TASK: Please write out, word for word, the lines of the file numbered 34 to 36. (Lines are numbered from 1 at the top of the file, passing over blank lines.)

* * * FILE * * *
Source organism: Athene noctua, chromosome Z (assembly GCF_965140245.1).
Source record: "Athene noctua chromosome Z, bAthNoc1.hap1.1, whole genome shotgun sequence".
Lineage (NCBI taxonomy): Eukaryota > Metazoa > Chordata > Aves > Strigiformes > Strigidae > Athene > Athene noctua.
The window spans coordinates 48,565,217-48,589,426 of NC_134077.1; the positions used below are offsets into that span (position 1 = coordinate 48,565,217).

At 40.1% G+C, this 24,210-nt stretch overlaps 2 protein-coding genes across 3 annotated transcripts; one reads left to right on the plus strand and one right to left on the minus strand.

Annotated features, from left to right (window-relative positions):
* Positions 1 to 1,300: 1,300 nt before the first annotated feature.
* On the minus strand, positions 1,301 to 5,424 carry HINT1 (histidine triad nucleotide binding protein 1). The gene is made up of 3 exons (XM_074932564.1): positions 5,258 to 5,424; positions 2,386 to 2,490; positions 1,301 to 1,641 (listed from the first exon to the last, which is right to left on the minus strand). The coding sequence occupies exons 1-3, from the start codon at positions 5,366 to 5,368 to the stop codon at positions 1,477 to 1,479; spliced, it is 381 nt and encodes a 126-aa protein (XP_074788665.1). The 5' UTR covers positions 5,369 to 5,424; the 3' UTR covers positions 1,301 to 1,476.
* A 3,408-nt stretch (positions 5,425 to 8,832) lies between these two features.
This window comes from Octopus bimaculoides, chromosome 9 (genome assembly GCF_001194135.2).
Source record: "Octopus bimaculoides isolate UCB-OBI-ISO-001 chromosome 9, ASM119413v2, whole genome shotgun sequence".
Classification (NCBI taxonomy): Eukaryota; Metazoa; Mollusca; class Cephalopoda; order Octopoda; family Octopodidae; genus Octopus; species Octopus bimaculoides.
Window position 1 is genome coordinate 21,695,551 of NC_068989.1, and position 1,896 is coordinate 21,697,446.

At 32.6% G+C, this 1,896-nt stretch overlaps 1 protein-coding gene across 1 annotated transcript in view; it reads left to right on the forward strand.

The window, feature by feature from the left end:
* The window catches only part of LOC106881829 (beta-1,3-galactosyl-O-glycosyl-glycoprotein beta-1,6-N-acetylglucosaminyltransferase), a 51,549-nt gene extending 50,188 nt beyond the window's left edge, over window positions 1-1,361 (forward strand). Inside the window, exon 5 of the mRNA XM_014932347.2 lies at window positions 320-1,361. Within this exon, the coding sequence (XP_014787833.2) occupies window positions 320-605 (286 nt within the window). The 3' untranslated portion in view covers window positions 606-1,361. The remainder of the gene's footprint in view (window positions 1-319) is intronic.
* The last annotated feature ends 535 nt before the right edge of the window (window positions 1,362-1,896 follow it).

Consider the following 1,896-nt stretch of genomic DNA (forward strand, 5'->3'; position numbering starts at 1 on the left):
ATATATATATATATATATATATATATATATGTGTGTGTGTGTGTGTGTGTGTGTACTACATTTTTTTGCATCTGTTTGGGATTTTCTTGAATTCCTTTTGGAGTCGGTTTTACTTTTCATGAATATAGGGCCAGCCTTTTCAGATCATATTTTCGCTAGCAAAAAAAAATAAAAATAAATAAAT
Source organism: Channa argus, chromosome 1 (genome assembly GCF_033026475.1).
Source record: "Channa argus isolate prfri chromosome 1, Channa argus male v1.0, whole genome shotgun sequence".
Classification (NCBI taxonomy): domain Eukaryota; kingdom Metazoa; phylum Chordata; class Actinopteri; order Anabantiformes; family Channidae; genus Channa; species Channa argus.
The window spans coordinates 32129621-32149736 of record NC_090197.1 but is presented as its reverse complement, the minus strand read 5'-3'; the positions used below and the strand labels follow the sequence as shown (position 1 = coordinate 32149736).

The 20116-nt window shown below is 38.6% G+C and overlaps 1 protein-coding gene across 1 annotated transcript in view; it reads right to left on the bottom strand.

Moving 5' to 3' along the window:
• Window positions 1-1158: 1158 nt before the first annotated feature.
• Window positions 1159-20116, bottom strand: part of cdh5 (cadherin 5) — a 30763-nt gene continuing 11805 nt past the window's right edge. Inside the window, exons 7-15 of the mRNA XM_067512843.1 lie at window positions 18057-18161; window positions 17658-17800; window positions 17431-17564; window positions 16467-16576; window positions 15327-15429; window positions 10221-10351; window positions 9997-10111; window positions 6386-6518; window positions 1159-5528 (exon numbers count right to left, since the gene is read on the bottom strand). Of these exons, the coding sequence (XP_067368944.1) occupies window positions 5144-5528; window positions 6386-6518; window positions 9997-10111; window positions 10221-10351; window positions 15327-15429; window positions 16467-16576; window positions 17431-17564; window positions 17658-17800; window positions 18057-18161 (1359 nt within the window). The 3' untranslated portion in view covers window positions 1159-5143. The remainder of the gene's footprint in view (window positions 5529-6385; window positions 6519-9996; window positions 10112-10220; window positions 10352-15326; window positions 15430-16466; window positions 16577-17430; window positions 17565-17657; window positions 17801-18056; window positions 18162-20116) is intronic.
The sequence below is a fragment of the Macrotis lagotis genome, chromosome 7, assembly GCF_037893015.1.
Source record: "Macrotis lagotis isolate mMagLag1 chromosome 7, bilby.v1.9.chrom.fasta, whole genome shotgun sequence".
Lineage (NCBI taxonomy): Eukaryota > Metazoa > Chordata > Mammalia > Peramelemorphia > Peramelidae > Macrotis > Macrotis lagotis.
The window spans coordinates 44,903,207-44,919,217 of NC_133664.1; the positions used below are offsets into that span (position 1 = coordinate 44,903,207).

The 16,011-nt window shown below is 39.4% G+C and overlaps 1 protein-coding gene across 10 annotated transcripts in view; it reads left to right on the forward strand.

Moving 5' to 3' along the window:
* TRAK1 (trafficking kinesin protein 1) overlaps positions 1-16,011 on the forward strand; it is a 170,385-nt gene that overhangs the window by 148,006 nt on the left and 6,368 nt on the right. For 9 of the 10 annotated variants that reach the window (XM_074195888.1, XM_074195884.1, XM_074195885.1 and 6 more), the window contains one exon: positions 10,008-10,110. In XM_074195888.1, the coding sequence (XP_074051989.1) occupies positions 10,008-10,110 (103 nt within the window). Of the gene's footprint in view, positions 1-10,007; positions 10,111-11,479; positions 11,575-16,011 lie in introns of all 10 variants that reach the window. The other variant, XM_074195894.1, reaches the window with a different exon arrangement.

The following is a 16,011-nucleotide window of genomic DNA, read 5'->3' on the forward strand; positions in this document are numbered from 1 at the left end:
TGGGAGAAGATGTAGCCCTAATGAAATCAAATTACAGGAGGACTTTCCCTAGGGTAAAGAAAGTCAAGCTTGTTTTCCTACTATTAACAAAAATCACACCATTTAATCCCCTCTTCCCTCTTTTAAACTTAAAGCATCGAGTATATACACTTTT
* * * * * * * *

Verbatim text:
* TRAK1 (trafficking kinesin protein 1) overlaps positions 1-16,011 on the forward strand; it is a 170,385-nt gene that overhangs the window by 148,006 nt on the left and 6,368 nt on the right. For 9 of the 10 annotated variants that reach the window (XM_074195888.1, XM_074195884.1, XM_074195885.1 and 6 more), the window contains one exon: positions 10,008-10,110. In XM_074195888.1, the coding sequence (XP_074051989.1) occupies positions 10,008-10,110 (103 nt within the window). Of the gene's footprint in view, positions 1-10,007; positions 10,111-11,479; positions 11,575-16,011 lie in introns of all 10 variants that reach the window. The other variant, XM_074195894.1, reaches the window with a different exon arrangement.

The following is a 16,011-nucleotide window of genomic DNA, read 5'->3' on the forward strand; positions in this document are numbered from 1 at the left end:
TGGGAGAAGATGTAGCCCTAATGAAATCAAATTACAGGAGGACTTTCCCTAGGGTAAAGAAAGTCAAGCTTGTTTTCCTACTATTAACAAAAATCACACCATTTAATCCCCTCTTCCCTCTTTTAAACTTAAAGCATCGAGTATATACACTTTT